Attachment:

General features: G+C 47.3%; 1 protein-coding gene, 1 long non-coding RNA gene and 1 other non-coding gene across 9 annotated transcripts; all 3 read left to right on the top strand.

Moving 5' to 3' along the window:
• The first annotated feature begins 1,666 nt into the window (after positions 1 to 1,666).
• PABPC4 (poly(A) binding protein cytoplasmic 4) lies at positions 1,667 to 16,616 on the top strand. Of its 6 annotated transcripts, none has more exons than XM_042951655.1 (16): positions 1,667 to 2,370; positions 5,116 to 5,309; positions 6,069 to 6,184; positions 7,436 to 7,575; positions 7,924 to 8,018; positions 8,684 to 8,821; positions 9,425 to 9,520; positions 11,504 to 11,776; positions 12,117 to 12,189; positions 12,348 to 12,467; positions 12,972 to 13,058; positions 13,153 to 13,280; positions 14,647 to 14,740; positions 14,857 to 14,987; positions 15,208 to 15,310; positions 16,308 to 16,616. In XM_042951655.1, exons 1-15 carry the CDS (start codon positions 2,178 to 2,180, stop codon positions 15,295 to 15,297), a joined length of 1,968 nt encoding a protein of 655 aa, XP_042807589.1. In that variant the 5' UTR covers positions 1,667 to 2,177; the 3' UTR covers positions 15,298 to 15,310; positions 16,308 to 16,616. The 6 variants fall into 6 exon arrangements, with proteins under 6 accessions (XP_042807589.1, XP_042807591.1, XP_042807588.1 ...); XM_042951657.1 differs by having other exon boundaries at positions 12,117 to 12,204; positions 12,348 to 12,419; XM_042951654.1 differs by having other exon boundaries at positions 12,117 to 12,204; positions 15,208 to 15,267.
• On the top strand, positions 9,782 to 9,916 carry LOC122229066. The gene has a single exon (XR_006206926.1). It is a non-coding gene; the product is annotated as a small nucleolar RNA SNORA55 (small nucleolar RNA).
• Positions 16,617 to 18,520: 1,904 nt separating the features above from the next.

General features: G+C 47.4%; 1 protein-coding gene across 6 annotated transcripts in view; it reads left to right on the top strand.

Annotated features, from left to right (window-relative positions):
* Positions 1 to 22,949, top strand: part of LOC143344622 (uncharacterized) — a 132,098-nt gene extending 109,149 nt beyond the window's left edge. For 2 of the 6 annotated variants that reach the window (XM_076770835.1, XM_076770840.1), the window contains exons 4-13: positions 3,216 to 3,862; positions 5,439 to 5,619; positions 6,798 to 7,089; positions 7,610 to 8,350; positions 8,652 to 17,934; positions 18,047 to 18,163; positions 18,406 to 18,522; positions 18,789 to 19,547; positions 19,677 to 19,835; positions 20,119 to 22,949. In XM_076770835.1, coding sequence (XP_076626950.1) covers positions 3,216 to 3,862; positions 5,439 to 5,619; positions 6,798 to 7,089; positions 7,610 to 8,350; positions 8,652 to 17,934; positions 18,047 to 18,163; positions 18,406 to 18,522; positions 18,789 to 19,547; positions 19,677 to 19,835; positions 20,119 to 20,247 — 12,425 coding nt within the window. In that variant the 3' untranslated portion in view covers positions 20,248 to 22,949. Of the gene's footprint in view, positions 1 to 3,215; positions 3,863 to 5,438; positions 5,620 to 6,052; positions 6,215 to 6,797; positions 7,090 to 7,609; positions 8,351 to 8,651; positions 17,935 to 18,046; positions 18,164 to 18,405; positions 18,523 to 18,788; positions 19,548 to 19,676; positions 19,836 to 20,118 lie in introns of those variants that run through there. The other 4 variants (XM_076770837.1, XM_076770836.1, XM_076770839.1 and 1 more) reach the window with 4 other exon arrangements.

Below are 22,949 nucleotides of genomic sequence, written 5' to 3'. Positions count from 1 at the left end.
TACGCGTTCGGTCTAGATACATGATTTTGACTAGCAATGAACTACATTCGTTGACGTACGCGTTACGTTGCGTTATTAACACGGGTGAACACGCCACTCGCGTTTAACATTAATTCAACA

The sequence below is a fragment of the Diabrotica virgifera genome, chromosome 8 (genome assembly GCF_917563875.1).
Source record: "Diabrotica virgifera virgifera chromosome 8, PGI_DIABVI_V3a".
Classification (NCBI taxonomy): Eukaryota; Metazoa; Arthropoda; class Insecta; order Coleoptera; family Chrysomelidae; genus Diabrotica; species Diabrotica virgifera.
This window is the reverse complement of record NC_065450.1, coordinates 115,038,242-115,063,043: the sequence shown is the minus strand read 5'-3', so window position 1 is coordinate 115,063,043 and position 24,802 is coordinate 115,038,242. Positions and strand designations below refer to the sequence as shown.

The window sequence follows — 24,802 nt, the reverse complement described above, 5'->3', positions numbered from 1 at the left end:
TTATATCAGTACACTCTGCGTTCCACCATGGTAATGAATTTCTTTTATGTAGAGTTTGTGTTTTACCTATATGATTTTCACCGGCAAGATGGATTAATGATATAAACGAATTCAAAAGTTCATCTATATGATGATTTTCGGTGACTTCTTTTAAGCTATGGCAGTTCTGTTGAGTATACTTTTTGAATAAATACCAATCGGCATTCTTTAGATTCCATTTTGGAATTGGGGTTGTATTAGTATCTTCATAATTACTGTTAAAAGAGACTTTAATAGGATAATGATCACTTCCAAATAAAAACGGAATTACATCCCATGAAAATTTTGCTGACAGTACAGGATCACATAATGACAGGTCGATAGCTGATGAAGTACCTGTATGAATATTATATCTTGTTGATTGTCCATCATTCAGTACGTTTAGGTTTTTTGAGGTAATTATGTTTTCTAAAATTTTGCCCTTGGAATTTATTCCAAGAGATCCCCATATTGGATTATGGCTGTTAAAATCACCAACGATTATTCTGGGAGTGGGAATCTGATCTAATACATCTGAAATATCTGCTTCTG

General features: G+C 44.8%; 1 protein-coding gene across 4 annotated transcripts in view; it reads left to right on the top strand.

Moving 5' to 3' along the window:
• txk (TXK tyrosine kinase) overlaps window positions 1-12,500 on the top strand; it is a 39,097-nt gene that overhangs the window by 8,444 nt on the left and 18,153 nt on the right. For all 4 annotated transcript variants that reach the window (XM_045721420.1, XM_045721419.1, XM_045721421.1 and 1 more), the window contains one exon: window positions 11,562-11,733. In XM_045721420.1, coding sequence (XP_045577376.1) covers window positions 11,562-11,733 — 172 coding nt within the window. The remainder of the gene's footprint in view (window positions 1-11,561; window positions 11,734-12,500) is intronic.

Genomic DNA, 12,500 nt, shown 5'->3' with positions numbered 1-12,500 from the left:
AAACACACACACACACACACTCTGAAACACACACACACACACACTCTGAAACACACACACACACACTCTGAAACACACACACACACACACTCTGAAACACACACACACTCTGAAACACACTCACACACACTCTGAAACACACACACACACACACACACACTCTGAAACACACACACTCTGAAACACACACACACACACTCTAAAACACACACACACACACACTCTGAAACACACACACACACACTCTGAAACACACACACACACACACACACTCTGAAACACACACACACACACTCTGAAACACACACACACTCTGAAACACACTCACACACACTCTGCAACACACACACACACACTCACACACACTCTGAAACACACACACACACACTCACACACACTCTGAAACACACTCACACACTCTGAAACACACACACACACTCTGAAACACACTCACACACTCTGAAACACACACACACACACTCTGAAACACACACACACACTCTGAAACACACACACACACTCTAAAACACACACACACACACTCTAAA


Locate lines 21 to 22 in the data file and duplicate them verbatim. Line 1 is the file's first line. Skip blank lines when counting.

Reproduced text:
Genomic DNA, 12,500 nt, shown 5'->3' with positions numbered 1-12,500 from the left:
AAACACACACACACACACACTCTGAAACACACACACACACACACTCTGAAACACACACACACACACTCTGAAACACACACACACACACACTCTGAAACACACACACACTCTGAAACACACTCACACACACTCTGAAACACACACACACACACACACACACTCTGAAACACACACACTCTGAAACACACACACACACACTCTAAAACACACACACACACACACTCTGAAACACACACACACACACTCTGAAACACACACACACACACACACACTCTGAAACACACACACACACACTCTGAAACACACACACACTCTGAAACACACTCACACACACTCTGCAACACACACACACACACTCACACACACTCTGAAACACACACACACACACTCACACACACTCTGAAACACACTCACACACTCTGAAACACACACACACACTCTGAAACACACTCACACACTCTGAAACACACACACACACACTCTGAAACACACACACACACTCTGAAACACACACACACACTCTAAAACACACACACACACACTCTAAA